Soy, along with many other whole foods mentioned here, are full of proteins that trigger neurotransmitters associated with memory.

Soy protein isolate is a concentrated form of the protein that can be found in powder, liquid, or supplement form.

Soy is valuable for improving memory and mental flexibility, so pour soy milk over your cereal and enjoy the benefits.

7. Dark chocolate

When it comes to chocolate, the darker the better. Try to aim for at least 70% cocoa. This yummy desert is rich in flavanol antioxidants which increase blood flow to the brain and shield brain cells from aging.

Take a look at this article if you want to know more benefits of dark chocolate:

15 Surprising and Science-Backed Health Effects of Dark Chocolate

8. Foods Rich in Vitamins: B vitamins, Folic Acid, Iron

Some great foods to obtain brain-boosting B vitamins, folic acid and iron are kale, chard, spinach and other dark leafy greens.

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B6, B12 and folic acid can reduce levels of homocysteine in the blood. Homocysteine increases are found in patients with cognitive impairment like Alzheimer’s, and high risk of stroke.

Studies showed when a group of elderly patients with mild cognitive impairment were given high doses of B6, B12, and folic acid, there was significant reduction in brain shrinkage compared to a similar placebo group.[3]

Other sources of B vitamins are liver, eggs, soybeans, lentils and green beans. Iron also helps accelerate brain function by carrying oxygen. If your brain doesn’t get enough oxygen, it can slow down and people can experience difficulty concentrating, diminished intellect, and a shorter attention span.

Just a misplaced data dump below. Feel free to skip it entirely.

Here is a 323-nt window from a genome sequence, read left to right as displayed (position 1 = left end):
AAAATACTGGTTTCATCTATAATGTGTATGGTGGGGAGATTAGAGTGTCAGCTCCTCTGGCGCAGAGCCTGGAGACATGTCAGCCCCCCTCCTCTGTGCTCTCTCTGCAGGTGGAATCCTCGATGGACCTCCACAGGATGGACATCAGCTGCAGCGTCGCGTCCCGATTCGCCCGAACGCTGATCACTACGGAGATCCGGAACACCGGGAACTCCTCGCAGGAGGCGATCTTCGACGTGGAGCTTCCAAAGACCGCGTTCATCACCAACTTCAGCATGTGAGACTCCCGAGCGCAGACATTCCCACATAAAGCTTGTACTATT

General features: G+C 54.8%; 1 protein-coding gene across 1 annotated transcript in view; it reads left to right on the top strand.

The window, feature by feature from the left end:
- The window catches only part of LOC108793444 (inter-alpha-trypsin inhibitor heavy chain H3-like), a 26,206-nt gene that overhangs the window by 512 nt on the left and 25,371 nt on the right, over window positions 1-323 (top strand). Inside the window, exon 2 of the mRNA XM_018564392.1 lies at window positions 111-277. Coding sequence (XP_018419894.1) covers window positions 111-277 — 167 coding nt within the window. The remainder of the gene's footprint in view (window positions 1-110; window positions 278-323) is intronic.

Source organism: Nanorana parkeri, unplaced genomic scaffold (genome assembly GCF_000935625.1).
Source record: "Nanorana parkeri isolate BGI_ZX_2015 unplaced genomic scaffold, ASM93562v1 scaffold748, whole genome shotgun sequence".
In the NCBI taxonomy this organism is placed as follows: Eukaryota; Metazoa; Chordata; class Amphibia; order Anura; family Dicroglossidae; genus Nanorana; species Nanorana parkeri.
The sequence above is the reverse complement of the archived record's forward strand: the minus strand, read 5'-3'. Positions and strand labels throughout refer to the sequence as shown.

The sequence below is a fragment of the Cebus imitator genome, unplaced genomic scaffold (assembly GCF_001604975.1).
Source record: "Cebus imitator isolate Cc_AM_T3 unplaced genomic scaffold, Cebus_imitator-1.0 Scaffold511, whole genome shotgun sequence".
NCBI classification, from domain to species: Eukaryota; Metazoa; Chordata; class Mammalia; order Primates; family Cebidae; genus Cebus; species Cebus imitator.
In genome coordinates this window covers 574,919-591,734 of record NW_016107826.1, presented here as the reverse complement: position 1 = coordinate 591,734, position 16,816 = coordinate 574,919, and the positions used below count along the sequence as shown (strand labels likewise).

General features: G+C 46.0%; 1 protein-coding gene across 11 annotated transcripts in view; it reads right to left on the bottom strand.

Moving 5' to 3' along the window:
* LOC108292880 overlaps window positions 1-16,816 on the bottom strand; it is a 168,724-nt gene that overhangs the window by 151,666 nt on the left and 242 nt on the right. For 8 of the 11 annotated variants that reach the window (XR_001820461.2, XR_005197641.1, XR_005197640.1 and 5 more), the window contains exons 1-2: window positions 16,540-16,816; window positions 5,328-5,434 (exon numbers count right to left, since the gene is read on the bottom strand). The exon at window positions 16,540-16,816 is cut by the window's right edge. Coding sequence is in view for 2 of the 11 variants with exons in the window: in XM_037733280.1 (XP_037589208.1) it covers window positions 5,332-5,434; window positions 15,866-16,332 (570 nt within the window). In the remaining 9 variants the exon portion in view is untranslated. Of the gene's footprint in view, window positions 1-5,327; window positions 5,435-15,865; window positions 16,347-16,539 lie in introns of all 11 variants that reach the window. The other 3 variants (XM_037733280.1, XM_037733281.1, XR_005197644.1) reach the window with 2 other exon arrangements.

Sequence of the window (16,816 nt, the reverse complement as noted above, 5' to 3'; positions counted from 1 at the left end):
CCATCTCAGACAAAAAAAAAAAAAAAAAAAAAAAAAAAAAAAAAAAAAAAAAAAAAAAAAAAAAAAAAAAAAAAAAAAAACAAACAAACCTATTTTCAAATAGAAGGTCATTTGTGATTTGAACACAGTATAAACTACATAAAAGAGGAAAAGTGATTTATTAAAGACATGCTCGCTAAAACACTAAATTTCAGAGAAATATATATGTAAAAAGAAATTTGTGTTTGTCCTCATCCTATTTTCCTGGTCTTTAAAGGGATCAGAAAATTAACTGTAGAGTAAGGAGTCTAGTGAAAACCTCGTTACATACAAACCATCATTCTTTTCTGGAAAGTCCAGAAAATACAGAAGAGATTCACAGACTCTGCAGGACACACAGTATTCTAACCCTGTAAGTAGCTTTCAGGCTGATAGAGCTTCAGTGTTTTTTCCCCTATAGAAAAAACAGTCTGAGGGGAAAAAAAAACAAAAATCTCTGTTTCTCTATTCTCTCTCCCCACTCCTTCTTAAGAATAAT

To get more iron in your diet, eat lean meats, beans, and iron-fortified cereals. Vitamin C helps in iron absorption, so don’t forget the fruits!

9. Foods Rich in Zinc

Zinc has constantly demonstrated its importance as a powerful nutrient in memory building and thinking. This mineral regulates communications between neurons and the hippocampus.

Zinc is deposited within nerve cells, with the highest concentrations found in the hippocampus, the part of the brain responsible for higher learning function and memory.

Some great sources of zinc are pumpkin seeds, liver, nuts, and peas.

10. Gingko biloba

This herb has been utilized for centuries in eastern culture and is best known for its memory boosting brawn.

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It can increase blood flow in the brain by dilating vessels, increasing oxygen supply and removing free radicals.

However, don’t expect results overnight: this may take a few weeks to build up in your system before you see improvements.

11. Green and black tea

Studies have shown that both green and black tea prevent the breakdown of acetylcholine—a key chemical involved in memory and lacking in Alzheimer’s patients.

Both teas appear to have the same affect on Alzheimer’s disease as many drugs utilized to combat the illness, but green tea wins out as its affects last a full week versus black tea which only lasts the day.

Find out more about green tea here:

11 Health Benefits of Green Tea (+ How to Drink It for Maximum Benefits)

12. Sage and Rosemary

Both of these powerful herbs have been shown to increase memory and mental clarity, and alleviate mental fatigue in studies.

Try to enjoy these savory herbs in your favorite dishes.

When it comes to mental magnitude, eating smart can really make you smarter. Try to implement more of these readily available nutrients and see just how brainy you can be!

Featured photo credit: Pexels via pexels.com

Reference